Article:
If you’ve never had the pleasure of living someplace hit by a natural disaster, you could be interested in some of the ramifications, as described by law Professor Rob Verchick at Loyola University New Orleans.
“Ask just about any New Orleanian to name the most exasperating thing about the aftermath of Hurricane Ida, and you’ll get the same answer. It isn’t the floodwater. Or the roof damage. It’s something more familiar but equally as threatening to life, health and property: power failure. This week, Entergy, Louisiana’s largest power company, warned customers to brace for several days or even weeks without power.
“That means no light, no microwave oven, no refrigerator — and getting by on candles and canned food. It means no air conditioning amid an often-triple-digit heat index, no computer and no Internet, unless you can get online with a smartphone — which you don’t have power to charge. Gas stations are closed because electric pumps can’t pump. In some neighborhoods, toilets don’t flush because sewage plants have conked out.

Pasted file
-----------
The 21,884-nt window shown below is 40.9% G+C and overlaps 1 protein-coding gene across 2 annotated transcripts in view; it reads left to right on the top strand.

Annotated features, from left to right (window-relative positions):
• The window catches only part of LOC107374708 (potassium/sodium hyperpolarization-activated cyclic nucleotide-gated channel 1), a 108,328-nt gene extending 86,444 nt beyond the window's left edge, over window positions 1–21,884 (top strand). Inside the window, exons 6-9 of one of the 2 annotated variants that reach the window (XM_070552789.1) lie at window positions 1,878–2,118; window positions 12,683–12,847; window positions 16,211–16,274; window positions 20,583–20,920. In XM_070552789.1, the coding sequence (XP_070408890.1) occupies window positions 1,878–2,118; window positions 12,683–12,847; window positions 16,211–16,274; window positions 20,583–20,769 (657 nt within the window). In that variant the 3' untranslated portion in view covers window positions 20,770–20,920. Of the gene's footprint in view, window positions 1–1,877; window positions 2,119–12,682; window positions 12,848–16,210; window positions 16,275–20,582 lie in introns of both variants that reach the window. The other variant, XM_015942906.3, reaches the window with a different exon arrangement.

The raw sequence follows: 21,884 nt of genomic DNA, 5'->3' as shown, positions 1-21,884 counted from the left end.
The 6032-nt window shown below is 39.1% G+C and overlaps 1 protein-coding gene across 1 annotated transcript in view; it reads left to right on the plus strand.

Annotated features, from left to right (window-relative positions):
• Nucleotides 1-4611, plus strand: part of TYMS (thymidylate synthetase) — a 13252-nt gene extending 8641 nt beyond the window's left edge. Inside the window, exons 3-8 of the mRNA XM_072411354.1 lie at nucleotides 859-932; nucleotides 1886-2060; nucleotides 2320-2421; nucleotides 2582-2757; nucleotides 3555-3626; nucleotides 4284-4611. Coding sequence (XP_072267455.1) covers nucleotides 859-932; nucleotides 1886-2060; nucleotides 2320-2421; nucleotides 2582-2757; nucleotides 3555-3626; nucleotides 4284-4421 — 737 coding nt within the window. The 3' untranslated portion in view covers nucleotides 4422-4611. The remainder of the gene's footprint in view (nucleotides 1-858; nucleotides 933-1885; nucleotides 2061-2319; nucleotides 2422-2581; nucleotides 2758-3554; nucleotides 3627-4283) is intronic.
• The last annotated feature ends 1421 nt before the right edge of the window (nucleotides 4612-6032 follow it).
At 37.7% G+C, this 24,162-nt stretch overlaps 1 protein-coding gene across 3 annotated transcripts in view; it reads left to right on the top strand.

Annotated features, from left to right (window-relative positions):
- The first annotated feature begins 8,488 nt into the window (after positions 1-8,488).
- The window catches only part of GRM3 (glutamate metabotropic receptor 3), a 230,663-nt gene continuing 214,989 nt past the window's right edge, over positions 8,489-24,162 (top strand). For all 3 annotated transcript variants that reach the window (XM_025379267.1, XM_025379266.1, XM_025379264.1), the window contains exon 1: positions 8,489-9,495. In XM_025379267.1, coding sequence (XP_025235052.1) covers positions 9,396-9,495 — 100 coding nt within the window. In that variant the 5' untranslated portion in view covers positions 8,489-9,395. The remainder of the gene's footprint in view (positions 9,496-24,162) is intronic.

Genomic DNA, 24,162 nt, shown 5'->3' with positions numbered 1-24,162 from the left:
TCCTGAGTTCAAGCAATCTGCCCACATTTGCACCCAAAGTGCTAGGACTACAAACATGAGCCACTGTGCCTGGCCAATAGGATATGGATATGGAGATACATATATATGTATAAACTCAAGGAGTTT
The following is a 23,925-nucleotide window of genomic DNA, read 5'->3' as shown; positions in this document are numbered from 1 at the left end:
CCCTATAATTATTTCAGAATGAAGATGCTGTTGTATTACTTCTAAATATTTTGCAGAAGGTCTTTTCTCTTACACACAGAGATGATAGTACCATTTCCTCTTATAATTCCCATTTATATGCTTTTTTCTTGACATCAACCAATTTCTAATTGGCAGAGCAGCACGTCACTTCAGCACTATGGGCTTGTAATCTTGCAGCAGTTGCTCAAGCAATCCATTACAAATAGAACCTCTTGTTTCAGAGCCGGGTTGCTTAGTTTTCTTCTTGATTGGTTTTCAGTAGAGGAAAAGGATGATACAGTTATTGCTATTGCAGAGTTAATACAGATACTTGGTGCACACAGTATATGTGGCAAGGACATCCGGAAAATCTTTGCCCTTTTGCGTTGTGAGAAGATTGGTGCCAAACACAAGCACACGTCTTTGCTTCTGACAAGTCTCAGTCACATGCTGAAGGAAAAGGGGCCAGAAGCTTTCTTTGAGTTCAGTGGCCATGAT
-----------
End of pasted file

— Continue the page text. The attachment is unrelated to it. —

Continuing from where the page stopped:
“[The problem started soon after Ida made landfall, when all eight of our region’s high-voltage transmission lines failed. In one instance, a 400-foot-tall transmission tower supporting power lines spanning the length of more than 10 football fields across the Mississippi River crumpled like a foil candy wrapper.]”
Time for an update for the power grid, a possibility if the US Congression will vote for long-overdue infrastructure funding this year.
Is infrastructure funding a priority in the countries you all come from?